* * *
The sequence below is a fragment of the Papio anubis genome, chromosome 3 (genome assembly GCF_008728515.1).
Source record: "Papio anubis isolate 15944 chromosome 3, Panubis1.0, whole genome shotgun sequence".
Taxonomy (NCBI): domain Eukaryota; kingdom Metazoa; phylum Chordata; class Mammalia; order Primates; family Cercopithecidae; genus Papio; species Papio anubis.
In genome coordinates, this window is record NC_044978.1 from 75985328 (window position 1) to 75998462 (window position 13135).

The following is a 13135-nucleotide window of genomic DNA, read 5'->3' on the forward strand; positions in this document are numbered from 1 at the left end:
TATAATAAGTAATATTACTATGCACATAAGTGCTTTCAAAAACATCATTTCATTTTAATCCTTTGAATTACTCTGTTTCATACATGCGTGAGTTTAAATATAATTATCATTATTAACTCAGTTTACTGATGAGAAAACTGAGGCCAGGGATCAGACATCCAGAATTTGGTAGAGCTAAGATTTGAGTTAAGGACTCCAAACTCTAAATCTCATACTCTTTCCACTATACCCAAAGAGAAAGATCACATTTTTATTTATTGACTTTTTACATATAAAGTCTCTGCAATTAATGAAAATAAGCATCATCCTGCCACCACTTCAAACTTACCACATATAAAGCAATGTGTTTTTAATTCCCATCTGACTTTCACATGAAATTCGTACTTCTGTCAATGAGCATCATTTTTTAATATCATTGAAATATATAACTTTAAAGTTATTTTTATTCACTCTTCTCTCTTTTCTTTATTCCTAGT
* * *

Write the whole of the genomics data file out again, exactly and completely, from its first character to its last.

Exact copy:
The sequence below is a fragment of the Papio anubis genome, chromosome 3 (genome assembly GCF_008728515.1).
Source record: "Papio anubis isolate 15944 chromosome 3, Panubis1.0, whole genome shotgun sequence".
Taxonomy (NCBI): domain Eukaryota; kingdom Metazoa; phylum Chordata; class Mammalia; order Primates; family Cercopithecidae; genus Papio; species Papio anubis.
In genome coordinates, this window is record NC_044978.1 from 75985328 (window position 1) to 75998462 (window position 13135).

The following is a 13135-nucleotide window of genomic DNA, read 5'->3' on the forward strand; positions in this document are numbered from 1 at the left end:
TATAATAAGTAATATTACTATGCACATAAGTGCTTTCAAAAACATCATTTCATTTTAATCCTTTGAATTACTCTGTTTCATACATGCGTGAGTTTAAATATAATTATCATTATTAACTCAGTTTACTGATGAGAAAACTGAGGCCAGGGATCAGACATCCAGAATTTGGTAGAGCTAAGATTTGAGTTAAGGACTCCAAACTCTAAATCTCATACTCTTTCCACTATACCCAAAGAGAAAGATCACATTTTTATTTATTGACTTTTTACATATAAAGTCTCTGCAATTAATGAAAATAAGCATCATCCTGCCACCACTTCAAACTTACCACATATAAAGCAATGTGTTTTTAATTCCCATCTGACTTTCACATGAAATTCGTACTTCTGTCAATGAGCATCATTTTTTAATATCATTGAAATATATAACTTTAAAGTTATTTTTATTCACTCTTCTCTCTTTTCTTTATTCCTAGT